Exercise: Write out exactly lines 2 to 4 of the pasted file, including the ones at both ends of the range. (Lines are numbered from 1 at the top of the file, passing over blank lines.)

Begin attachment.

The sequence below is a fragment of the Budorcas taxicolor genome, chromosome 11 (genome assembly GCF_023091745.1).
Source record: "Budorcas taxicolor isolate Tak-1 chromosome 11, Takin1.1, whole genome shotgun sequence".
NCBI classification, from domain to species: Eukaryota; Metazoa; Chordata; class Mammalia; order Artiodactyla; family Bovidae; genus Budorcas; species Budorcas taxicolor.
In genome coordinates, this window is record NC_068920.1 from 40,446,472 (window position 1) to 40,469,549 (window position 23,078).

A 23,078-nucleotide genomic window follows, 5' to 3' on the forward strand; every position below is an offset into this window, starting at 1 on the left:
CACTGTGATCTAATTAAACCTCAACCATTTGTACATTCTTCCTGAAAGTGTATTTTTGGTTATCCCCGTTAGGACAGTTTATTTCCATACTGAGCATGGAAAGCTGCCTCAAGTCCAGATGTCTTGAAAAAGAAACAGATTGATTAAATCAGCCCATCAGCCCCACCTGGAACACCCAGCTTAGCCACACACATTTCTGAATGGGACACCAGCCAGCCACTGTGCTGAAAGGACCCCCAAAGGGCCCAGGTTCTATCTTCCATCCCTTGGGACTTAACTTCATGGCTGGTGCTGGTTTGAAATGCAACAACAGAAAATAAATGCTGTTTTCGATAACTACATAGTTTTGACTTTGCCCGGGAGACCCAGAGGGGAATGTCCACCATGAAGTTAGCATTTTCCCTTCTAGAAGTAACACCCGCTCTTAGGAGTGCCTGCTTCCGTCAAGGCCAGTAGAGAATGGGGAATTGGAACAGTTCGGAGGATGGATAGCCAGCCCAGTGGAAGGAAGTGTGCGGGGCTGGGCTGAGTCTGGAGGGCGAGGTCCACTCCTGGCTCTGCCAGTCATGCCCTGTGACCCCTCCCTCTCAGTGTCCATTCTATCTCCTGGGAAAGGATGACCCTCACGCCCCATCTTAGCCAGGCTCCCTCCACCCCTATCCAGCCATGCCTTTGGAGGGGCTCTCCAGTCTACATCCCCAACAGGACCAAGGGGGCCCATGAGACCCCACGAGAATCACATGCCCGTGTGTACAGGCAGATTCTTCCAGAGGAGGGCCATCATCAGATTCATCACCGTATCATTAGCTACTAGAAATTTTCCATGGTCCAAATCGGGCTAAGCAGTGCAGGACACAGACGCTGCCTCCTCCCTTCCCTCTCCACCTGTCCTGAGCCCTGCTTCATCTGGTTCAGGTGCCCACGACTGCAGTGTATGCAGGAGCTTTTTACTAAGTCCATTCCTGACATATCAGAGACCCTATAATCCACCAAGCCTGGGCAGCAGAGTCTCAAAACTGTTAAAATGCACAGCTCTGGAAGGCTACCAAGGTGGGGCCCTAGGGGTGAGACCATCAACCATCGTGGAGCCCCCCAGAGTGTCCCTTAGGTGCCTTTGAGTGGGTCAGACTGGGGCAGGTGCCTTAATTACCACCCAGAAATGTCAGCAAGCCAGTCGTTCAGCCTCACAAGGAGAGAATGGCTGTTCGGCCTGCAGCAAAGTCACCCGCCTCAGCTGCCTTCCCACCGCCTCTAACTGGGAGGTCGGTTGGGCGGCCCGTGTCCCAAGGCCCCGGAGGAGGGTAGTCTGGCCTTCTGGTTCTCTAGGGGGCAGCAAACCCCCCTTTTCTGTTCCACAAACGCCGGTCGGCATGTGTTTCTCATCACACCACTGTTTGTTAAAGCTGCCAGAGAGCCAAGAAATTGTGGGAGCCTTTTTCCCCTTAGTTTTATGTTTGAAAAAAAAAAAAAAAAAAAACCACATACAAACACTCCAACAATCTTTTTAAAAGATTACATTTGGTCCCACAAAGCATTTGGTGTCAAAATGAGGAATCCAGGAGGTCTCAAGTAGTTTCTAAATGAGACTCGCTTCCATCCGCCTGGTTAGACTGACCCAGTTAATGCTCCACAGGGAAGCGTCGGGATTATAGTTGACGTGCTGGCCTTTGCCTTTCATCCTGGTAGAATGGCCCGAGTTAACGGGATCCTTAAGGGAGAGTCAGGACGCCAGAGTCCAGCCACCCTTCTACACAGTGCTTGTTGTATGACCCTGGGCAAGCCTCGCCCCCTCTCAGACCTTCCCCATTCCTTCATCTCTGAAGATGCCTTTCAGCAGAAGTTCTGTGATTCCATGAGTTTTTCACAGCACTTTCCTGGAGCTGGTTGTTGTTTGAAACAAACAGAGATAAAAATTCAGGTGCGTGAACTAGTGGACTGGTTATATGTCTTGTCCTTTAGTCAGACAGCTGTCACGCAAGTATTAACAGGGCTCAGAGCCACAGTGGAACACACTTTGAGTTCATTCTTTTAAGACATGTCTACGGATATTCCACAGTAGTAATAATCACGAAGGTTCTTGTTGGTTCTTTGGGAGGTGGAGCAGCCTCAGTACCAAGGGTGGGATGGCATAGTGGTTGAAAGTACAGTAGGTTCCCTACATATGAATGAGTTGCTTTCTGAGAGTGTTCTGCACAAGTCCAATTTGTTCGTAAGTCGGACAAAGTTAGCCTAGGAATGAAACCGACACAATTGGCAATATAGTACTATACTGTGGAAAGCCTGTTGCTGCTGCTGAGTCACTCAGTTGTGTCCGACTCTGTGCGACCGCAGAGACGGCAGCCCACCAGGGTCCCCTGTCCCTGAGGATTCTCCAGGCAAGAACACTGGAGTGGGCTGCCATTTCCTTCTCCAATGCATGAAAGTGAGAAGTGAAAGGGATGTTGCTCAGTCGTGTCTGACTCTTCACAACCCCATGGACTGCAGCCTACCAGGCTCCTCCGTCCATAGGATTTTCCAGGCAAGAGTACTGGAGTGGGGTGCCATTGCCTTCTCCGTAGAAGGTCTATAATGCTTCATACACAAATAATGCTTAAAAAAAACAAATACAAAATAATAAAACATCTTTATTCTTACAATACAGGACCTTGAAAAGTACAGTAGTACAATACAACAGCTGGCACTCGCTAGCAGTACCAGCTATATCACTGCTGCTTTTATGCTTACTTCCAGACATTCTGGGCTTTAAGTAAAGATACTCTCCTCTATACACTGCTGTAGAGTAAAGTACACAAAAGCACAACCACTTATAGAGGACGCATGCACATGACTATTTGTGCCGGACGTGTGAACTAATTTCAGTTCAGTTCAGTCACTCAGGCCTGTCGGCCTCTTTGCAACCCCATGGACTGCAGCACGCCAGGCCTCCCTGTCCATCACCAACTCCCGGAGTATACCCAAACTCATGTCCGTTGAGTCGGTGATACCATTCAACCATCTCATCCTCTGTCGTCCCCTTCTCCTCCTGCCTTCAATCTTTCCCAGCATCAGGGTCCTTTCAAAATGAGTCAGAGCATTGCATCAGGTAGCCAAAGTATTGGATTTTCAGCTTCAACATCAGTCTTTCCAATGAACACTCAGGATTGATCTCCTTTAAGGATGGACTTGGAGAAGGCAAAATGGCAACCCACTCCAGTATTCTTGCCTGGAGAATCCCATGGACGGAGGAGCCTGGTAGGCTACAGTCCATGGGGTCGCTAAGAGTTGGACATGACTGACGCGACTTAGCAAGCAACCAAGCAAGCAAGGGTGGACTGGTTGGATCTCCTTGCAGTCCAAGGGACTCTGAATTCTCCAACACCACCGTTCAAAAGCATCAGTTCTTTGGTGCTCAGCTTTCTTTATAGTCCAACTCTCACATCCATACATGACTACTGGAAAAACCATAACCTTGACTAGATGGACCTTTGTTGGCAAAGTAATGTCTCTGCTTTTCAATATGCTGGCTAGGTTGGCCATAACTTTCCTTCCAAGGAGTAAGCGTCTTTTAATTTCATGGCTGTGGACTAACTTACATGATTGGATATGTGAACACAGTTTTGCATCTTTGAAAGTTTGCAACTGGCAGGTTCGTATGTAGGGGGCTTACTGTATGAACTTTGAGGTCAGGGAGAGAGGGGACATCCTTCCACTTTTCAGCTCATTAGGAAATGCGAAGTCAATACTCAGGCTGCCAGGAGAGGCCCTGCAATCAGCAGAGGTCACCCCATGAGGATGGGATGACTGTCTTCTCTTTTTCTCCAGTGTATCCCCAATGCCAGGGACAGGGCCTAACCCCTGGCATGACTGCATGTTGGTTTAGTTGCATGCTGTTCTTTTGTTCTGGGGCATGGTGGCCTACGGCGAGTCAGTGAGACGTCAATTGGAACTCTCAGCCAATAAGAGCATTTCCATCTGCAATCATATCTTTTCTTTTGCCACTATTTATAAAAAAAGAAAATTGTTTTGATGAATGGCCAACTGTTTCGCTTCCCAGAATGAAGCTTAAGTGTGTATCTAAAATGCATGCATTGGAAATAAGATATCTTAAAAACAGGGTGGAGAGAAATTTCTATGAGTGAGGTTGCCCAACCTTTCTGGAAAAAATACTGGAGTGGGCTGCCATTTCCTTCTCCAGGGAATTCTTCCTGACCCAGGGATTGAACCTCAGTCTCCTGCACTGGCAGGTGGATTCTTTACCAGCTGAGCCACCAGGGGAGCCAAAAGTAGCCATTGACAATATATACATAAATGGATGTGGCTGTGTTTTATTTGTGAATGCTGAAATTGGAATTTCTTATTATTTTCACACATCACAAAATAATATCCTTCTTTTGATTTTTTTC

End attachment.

Source record: "Budorcas taxicolor isolate Tak-1 chromosome 11, Takin1.1, whole genome shotgun sequence".
NCBI classification, from domain to species: Eukaryota; Metazoa; Chordata; class Mammalia; order Artiodactyla; family Bovidae; genus Budorcas; species Budorcas taxicolor.
In genome coordinates, this window is record NC_068920.1 from 40,446,472 (window position 1) to 40,469,549 (window position 23,078).